Tuesday, September 26, 2017 Elyria 89°


Officials plead for money


ELYRIA — County agencies and departments have been trying to scrimp and save after budget cuts earlier this year, but it doesn’t appear to be enough.
Sheriff Phil Stammitti told county commissioners at a budget hearing Thursday that if he doesn’t get his department’s lost money restored, he may have to lay off deputies.
“If I could get back what was cut, which was about $146,000, I could work with that,” he said.
The county jail, which is funded separately, is expected to have a $600,000 budget shortfall by the end of the year, Stammitti said.
Other elected officials sang the same tune as the commissioners reviewed what — if any — cuts should be restored. More hearings are planned for next week.
County Board of Elections Director Jose Candelario said he needs another $305,000 for postage, voting machine repairs, payroll and to gear up for the 2008 presidential election.
“If we don’t get the money, there won’t be a presidential election in Lorain County,” he said.
County Prosecutor Dennis Will’s prognosis for his staff was equally glum, even after getting $20,000 to cover the expenses of investigating a scandal around the construction of the county Justice Center from one of the suspects in the case.
Will said he needs between $130,000 and $156,000 to get through the year. He said he’s looking at putting his staff on staggered furloughs to defray those costs.
Despite numerous cost-saving measures, including not replacing several prosecutors and other staffers who have left, Will said he simply can’t do much more if he wants to keep prosecuting criminals and dealing with his other responsibilities.
County Auditor Mark Stewart said he needs $96,625 to meet payroll, while county Recorder Judy Nedwick said she’s looking at a $41,500 payroll shortfall.
The county’s general division judges, said they’ll need at least another $373,000 to make it to the end of the year, the bulk of it to cover court-appointed attorney fees.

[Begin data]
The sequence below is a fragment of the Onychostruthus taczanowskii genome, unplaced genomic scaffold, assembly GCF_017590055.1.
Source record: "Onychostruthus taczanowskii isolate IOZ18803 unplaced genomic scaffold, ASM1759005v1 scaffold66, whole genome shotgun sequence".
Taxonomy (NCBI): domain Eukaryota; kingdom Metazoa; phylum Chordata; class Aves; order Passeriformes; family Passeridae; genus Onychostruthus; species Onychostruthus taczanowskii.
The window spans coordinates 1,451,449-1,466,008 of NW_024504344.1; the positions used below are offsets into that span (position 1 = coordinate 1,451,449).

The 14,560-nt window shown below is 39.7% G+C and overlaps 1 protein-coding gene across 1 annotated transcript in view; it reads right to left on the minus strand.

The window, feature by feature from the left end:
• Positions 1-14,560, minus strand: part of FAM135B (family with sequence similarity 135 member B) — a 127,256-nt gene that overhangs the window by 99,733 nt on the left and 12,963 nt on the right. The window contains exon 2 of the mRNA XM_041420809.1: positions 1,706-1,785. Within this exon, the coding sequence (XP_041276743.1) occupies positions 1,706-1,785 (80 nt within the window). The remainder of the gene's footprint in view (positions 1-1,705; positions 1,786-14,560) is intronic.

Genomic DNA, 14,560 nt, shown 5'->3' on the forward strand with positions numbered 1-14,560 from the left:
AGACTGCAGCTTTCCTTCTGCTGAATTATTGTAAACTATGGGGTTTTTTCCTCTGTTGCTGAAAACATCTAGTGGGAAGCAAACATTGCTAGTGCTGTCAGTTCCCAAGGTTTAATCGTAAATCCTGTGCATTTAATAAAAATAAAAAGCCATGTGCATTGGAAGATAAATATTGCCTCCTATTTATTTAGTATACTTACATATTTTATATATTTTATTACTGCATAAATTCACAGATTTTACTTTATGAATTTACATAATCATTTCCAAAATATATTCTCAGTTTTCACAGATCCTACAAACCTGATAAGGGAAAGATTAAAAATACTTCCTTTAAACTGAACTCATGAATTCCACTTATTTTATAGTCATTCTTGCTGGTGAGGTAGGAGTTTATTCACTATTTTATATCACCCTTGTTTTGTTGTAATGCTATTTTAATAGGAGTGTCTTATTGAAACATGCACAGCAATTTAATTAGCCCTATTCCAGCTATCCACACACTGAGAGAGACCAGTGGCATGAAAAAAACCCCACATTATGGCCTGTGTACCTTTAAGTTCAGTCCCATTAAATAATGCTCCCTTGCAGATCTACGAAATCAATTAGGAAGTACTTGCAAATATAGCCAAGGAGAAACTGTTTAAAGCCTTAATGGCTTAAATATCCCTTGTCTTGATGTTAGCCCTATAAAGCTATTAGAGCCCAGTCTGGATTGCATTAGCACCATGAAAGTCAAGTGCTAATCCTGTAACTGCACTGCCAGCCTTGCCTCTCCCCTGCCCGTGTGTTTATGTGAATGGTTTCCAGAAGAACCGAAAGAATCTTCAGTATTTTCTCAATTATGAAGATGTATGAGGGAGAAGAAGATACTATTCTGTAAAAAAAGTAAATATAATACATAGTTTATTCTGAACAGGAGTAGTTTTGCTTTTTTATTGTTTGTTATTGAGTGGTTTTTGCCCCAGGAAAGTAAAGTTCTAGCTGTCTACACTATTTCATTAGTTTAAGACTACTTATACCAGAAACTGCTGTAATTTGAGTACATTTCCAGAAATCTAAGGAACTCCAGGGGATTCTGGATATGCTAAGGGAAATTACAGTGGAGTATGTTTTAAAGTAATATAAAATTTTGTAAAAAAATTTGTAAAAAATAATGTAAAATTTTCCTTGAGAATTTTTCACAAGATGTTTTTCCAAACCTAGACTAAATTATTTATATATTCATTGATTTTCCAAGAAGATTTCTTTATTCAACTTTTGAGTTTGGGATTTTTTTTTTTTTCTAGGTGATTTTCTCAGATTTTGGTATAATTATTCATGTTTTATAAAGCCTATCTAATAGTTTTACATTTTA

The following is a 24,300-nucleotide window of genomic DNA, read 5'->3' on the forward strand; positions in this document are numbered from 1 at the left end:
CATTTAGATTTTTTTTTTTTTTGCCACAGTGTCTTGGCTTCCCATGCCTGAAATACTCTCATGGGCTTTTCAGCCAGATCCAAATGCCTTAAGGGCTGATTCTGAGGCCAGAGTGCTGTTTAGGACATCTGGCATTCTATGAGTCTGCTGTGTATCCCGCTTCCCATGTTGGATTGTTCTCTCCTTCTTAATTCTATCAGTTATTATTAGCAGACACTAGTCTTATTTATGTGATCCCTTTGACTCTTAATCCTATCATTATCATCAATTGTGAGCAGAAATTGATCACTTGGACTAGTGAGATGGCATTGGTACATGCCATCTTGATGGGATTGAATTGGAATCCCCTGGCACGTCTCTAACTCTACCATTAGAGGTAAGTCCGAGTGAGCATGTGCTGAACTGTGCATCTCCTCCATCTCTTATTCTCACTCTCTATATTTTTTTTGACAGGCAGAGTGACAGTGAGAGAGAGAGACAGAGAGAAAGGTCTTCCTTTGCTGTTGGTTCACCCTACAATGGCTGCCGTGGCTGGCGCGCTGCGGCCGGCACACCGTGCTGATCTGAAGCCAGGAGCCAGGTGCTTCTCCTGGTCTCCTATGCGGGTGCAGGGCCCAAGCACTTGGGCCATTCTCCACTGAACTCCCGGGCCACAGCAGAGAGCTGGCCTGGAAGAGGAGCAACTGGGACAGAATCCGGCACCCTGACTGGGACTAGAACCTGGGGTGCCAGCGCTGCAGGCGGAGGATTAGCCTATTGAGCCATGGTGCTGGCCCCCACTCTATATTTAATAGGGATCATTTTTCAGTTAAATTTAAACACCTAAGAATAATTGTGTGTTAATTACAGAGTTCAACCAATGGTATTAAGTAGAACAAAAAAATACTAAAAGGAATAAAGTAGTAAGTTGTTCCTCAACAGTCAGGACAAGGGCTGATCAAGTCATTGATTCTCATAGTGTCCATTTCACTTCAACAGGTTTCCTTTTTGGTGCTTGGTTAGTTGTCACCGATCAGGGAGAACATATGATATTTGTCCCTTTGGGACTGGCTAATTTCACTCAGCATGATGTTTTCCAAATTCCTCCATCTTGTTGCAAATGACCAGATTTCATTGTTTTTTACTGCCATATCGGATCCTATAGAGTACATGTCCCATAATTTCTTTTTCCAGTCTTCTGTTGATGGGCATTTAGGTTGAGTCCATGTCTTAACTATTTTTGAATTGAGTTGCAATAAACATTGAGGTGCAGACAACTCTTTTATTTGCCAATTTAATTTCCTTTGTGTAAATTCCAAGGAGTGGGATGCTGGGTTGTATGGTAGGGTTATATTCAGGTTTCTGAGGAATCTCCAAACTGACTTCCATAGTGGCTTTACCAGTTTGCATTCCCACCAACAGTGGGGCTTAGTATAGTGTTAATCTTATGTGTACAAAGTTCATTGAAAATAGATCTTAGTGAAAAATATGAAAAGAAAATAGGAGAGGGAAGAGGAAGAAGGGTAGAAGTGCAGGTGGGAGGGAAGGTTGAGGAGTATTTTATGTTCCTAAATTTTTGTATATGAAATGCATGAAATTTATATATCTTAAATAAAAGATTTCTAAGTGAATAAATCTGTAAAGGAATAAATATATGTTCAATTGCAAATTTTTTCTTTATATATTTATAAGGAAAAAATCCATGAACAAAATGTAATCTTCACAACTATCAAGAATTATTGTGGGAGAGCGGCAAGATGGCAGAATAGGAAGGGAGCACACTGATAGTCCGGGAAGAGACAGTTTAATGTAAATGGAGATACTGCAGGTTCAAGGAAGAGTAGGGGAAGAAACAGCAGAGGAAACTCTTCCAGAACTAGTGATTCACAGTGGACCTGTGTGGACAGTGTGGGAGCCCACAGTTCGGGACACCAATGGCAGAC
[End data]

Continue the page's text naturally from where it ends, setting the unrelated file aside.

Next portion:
Court Administrator Tim Lubbe said the courts have an option other departments simply don’t have — they can order the county to give them the money they need, although it could mean a pricey court battle if commissioners refuse.
“The judges are reticent to do that,” Lubbe said after bringing up the possibility.
After the hearings, all the requests for additional funds on Thursday totaled about $1.5 million. Commissioner Lori Kokoski said she’s not sure where the county — which lost about $3.5 million in state funding this year — is going to get the money.
Commissioners approved a 0.25 percentage point sales tax increase that was expected to bring in about $7.4 million annually, but a petition drive managed to get it placed on the ballot in November, and county officials have expressed doubts that it will pass.
In the meantime, the county is left with an emaciated budget and hard choices, although Kokoski said for her, at least, one decision is already made.
“You can’t play around with safety,” she said. “Sheriff Stammitti needs to be made whole. As for the others, we’ll do the best we can.”
Things could get even worse next year. County officials submitted their preliminary budgets for 2008 Thursday, which county Budget Director Lisa Hobart described as “wish lists.”
In total, the departments asked for $66.6 million, but the county is expected to bring in only about $51 million. Even if the county burned through its expected $10.5 million carryover, it wouldn’t be enough to cover those costs.
“We’d need $4.8 million after all the carryover is spent,” said county Administrator Jim Cordes.
Contact Brad Dicken at 329-7147 or bdicken@chroniclet.com.

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